independent of other metabolic risk factors, a study has found.
The results of the case-controlof 70 individuals with hidradenitis suppurativa (HS) and 150 age- and gender-matched controls were published in the . Using hepatic ultrasonography and transient elastography, the investigators found that 51 (72.9%) the participants with HS also had nonalcoholic fatty liver disease (NAFLD), compared with 37 (24.7%) of the controls (P less than .001).
Those with HS and NAFLD were more likely to be obese, have more central adiposity, and meet more of the criteria for metabolic syndrome than those with HS but without NAFLD. They also showed higher serum ALT levels, higher triglycerides, and higher controlled attenuation parameter scores, which is a surrogate marker of liver steatosis.
However, the HS plus NAFLD group had similar rates of active smoking, diabetes, dyslipidemia, hypertension, and cardiovascular events, compared with those who had HS only. They also showed no differences in hemoglobin A1c, serum insulin, insulin resistance, or liver stiffness, compared with the HS-only group.
When researchers compared the participants with HS plus NAFLD with controls with NAFLD, they found the HS group had significantly higher levels of liver stiffness measurement, which is a surrogate marker of liver fibrosis and severity, but there were no differences in the degree of hepatic steatosis.
The individuals with HS plus NAFLD had significantly lower serum albumin, but significantly higher serum gamma–glutamyl transpeptidase and ferritin, compared with controls who had NAFLD. They were also more likely to have metabolic risk factors such as hypertension, dyslipidemia, and metabolic syndrome.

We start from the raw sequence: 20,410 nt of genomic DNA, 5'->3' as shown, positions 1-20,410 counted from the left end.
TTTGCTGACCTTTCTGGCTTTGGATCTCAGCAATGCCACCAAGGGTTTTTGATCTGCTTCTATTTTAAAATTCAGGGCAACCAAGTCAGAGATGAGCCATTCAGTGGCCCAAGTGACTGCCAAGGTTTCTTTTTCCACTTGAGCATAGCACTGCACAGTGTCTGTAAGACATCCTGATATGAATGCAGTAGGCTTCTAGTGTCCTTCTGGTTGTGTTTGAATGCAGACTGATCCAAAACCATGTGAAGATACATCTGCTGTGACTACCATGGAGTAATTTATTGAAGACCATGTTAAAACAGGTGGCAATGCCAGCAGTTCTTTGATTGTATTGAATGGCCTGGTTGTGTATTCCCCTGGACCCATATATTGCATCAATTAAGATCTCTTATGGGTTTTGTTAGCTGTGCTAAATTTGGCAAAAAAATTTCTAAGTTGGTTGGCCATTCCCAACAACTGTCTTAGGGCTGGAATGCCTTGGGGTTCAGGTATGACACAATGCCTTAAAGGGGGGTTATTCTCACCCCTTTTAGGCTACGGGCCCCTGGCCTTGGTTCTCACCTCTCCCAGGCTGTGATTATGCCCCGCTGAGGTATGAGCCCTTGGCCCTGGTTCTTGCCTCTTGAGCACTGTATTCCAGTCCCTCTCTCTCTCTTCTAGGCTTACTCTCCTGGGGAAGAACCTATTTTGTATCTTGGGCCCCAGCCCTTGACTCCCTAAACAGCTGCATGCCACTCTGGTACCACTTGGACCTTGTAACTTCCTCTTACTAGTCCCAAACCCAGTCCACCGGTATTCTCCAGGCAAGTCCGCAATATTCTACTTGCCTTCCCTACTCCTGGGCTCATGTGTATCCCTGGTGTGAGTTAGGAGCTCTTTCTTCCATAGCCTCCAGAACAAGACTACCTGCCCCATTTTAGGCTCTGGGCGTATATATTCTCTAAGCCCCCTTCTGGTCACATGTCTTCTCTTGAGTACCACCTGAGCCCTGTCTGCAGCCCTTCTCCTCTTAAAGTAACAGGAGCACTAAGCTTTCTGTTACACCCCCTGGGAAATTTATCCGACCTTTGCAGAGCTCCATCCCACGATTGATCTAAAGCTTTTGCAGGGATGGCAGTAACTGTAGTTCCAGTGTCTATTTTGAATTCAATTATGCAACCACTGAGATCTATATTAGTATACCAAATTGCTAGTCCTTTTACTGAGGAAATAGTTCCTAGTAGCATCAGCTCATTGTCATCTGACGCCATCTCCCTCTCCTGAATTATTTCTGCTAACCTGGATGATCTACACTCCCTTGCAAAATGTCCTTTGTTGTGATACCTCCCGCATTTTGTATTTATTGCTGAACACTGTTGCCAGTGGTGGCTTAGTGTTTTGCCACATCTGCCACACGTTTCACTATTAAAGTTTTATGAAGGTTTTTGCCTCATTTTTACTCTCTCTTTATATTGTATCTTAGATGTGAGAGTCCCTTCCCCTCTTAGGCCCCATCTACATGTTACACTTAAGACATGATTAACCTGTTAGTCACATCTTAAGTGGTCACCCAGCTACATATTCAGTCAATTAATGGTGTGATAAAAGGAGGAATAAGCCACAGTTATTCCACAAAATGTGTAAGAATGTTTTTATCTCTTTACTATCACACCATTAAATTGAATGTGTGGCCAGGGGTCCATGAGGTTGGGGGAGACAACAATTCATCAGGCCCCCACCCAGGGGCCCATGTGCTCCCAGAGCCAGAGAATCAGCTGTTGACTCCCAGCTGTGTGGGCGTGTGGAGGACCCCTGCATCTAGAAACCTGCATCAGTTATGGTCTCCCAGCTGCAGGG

The multivariate analysis also showed that male sex was a protective factor, because the prevalence of obesity was higher in women.
After adjusting for classic cardiovascular and steatosis risk factors, the researchers calculated that HS was a significant and independent risk factor for NAFLD, with an odds ratio of 7.75 (P less than .001). The results provide “the first evidence that patients with HS have a significant high prevalence of NAFLD, which is independent of classic metabolic risk factors and, according to our results, probably not related to the severity of the disease,” wrote Carlos Durán-Vian, MD, from the department of dermatology at the University of Cantabria, Santander, Spain, and coauthors.
“We think that our findings might have potential clinical implications, and physicians involved in the care of patients with HS should be aware of the link between this entity and NAFLD, in order to improve the overall management of these patients,” they wrote, noting that HS is often associated with the same metabolic disorders that can promote fatty liver disease, such as obesity and metabolic syndrome. But the discovery that it is an independent risk factor demands other hypotheses to explain the association between the two conditions.
“In this sense, a possible explanation to deeper understanding the link between HS and NAFLD could be the presence of chronic inflammation due to persistent and abnormal secretion of adipokines (i.e. adiponectin, leptin, resistin) and several proinflammatory cytokines,” the authors wrote, pointing out that NAFLD is also common among people with immune-mediated inflammatory disorders.
The study had the limitation of being an observational, cross-sectional design, and the authors acknowledged that the cohort was relatively small. They also were unable to use liver biopsies to confirm the NAFLD diagnosis.
No funding or conflicts of interest were reported.
SOURCE: Durán-Vian C et al. J Eur Acad Dermatol Venereol. 2019 Jul 1. .